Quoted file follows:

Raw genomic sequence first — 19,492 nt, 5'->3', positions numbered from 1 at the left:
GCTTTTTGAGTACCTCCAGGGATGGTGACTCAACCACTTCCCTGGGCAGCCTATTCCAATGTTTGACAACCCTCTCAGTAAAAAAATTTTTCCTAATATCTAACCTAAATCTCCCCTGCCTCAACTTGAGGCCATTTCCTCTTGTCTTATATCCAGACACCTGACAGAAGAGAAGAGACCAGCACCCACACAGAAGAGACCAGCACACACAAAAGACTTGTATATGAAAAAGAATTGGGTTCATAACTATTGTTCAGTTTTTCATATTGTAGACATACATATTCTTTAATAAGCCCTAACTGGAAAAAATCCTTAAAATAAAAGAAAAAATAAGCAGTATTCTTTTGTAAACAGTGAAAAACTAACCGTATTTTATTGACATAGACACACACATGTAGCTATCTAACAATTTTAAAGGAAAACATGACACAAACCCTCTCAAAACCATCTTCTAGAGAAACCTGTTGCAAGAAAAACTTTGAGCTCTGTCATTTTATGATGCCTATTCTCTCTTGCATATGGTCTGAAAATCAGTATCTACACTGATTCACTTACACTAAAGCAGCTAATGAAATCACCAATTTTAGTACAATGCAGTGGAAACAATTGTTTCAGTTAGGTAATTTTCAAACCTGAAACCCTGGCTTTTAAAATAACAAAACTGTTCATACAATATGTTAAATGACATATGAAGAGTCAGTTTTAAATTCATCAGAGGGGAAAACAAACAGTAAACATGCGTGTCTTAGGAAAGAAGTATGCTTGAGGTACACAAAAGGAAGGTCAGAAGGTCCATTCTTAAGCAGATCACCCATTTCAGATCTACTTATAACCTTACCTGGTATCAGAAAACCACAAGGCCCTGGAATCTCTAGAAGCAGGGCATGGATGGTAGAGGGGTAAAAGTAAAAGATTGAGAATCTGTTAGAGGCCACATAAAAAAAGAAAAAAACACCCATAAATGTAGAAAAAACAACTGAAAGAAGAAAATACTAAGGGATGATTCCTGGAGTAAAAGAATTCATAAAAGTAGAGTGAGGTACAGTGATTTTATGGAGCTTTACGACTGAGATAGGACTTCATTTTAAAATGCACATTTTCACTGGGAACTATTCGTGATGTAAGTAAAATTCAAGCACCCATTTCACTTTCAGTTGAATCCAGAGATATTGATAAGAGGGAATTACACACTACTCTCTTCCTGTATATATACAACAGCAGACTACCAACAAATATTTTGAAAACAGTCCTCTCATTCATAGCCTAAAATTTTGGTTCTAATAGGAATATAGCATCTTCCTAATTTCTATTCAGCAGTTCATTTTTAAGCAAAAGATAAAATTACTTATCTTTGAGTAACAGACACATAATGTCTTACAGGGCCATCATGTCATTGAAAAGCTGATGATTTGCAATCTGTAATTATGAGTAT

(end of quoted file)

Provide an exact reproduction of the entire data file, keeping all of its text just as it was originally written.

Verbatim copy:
Raw genomic sequence first — 19,492 nt, 5'->3', positions numbered from 1 at the left:
GCTTTTTGAGTACCTCCAGGGATGGTGACTCAACCACTTCCCTGGGCAGCCTATTCCAATGTTTGACAACCCTCTCAGTAAAAAAATTTTTCCTAATATCTAACCTAAATCTCCCCTGCCTCAACTTGAGGCCATTTCCTCTTGTCTTATATCCAGACACCTGACAGAAGAGAAGAGACCAGCACCCACACAGAAGAGACCAGCACACACAAAAGACTTGTATATGAAAAAGAATTGGGTTCATAACTATTGTTCAGTTTTTCATATTGTAGACATACATATTCTTTAATAAGCCCTAACTGGAAAAAATCCTTAAAATAAAAGAAAAAATAAGCAGTATTCTTTTGTAAACAGTGAAAAACTAACCGTATTTTATTGACATAGACACACACATGTAGCTATCTAACAATTTTAAAGGAAAACATGACACAAACCCTCTCAAAACCATCTTCTAGAGAAACCTGTTGCAAGAAAAACTTTGAGCTCTGTCATTTTATGATGCCTATTCTCTCTTGCATATGGTCTGAAAATCAGTATCTACACTGATTCACTTACACTAAAGCAGCTAATGAAATCACCAATTTTAGTACAATGCAGTGGAAACAATTGTTTCAGTTAGGTAATTTTCAAACCTGAAACCCTGGCTTTTAAAATAACAAAACTGTTCATACAATATGTTAAATGACATATGAAGAGTCAGTTTTAAATTCATCAGAGGGGAAAACAAACAGTAAACATGCGTGTCTTAGGAAAGAAGTATGCTTGAGGTACACAAAAGGAAGGTCAGAAGGTCCATTCTTAAGCAGATCACCCATTTCAGATCTACTTATAACCTTACCTGGTATCAGAAAACCACAAGGCCCTGGAATCTCTAGAAGCAGGGCATGGATGGTAGAGGGGTAAAAGTAAAAGATTGAGAATCTGTTAGAGGCCACATAAAAAAAGAAAAAAACACCCATAAATGTAGAAAAAACAACTGAAAGAAGAAAATACTAAGGGATGATTCCTGGAGTAAAAGAATTCATAAAAGTAGAGTGAGGTACAGTGATTTTATGGAGCTTTACGACTGAGATAGGACTTCATTTTAAAATGCACATTTTCACTGGGAACTATTCGTGATGTAAGTAAAATTCAAGCACCCATTTCACTTTCAGTTGAATCCAGAGATATTGATAAGAGGGAATTACACACTACTCTCTTCCTGTATATATACAACAGCAGACTACCAACAAATATTTTGAAAACAGTCCTCTCATTCATAGCCTAAAATTTTGGTTCTAATAGGAATATAGCATCTTCCTAATTTCTATTCAGCAGTTCATTTTTAAGCAAAAGATAAAATTACTTATCTTTGAGTAACAGACACATAATGTCTTACAGGGCCATCATGTCATTGAAAAGCTGATGATTTGCAATCTGTAATTATGAGTAT